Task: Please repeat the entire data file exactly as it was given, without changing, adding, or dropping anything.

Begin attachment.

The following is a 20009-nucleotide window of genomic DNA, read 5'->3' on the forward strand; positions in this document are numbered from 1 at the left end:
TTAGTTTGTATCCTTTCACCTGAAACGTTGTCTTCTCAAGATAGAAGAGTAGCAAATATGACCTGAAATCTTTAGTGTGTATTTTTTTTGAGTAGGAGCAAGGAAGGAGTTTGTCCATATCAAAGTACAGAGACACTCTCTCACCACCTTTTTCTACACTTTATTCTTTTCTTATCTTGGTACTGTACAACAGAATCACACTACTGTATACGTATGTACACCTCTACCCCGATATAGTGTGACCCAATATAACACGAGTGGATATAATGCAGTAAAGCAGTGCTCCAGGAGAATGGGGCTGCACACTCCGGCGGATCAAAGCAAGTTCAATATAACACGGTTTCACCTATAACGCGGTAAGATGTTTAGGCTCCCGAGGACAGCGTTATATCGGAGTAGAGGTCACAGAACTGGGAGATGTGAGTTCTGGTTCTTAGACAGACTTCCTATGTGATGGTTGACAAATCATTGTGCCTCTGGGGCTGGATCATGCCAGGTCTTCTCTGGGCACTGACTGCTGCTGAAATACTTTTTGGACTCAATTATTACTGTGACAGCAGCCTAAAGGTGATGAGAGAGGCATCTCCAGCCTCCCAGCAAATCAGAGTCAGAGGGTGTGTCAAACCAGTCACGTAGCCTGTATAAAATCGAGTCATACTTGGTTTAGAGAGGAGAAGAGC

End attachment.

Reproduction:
The following is a 20009-nucleotide window of genomic DNA, read 5'->3' on the forward strand; positions in this document are numbered from 1 at the left end:
TTAGTTTGTATCCTTTCACCTGAAACGTTGTCTTCTCAAGATAGAAGAGTAGCAAATATGACCTGAAATCTTTAGTGTGTATTTTTTTTGAGTAGGAGCAAGGAAGGAGTTTGTCCATATCAAAGTACAGAGACACTCTCTCACCACCTTTTTCTACACTTTATTCTTTTCTTATCTTGGTACTGTACAACAGAATCACACTACTGTATACGTATGTACACCTCTACCCCGATATAGTGTGACCCAATATAACACGAGTGGATATAATGCAGTAAAGCAGTGCTCCAGGAGAATGGGGCTGCACACTCCGGCGGATCAAAGCAAGTTCAATATAACACGGTTTCACCTATAACGCGGTAAGATGTTTAGGCTCCCGAGGACAGCGTTATATCGGAGTAGAGGTCACAGAACTGGGAGATGTGAGTTCTGGTTCTTAGACAGACTTCCTATGTGATGGTTGACAAATCATTGTGCCTCTGGGGCTGGATCATGCCAGGTCTTCTCTGGGCACTGACTGCTGCTGAAATACTTTTTGGACTCAATTATTACTGTGACAGCAGCCTAAAGGTGATGAGAGAGGCATCTCCAGCCTCCCAGCAAATCAGAGTCAGAGGGTGTGTCAAACCAGTCACGTAGCCTGTATAAAATCGAGTCATACTTGGTTTAGAGAGGAGAAGAGC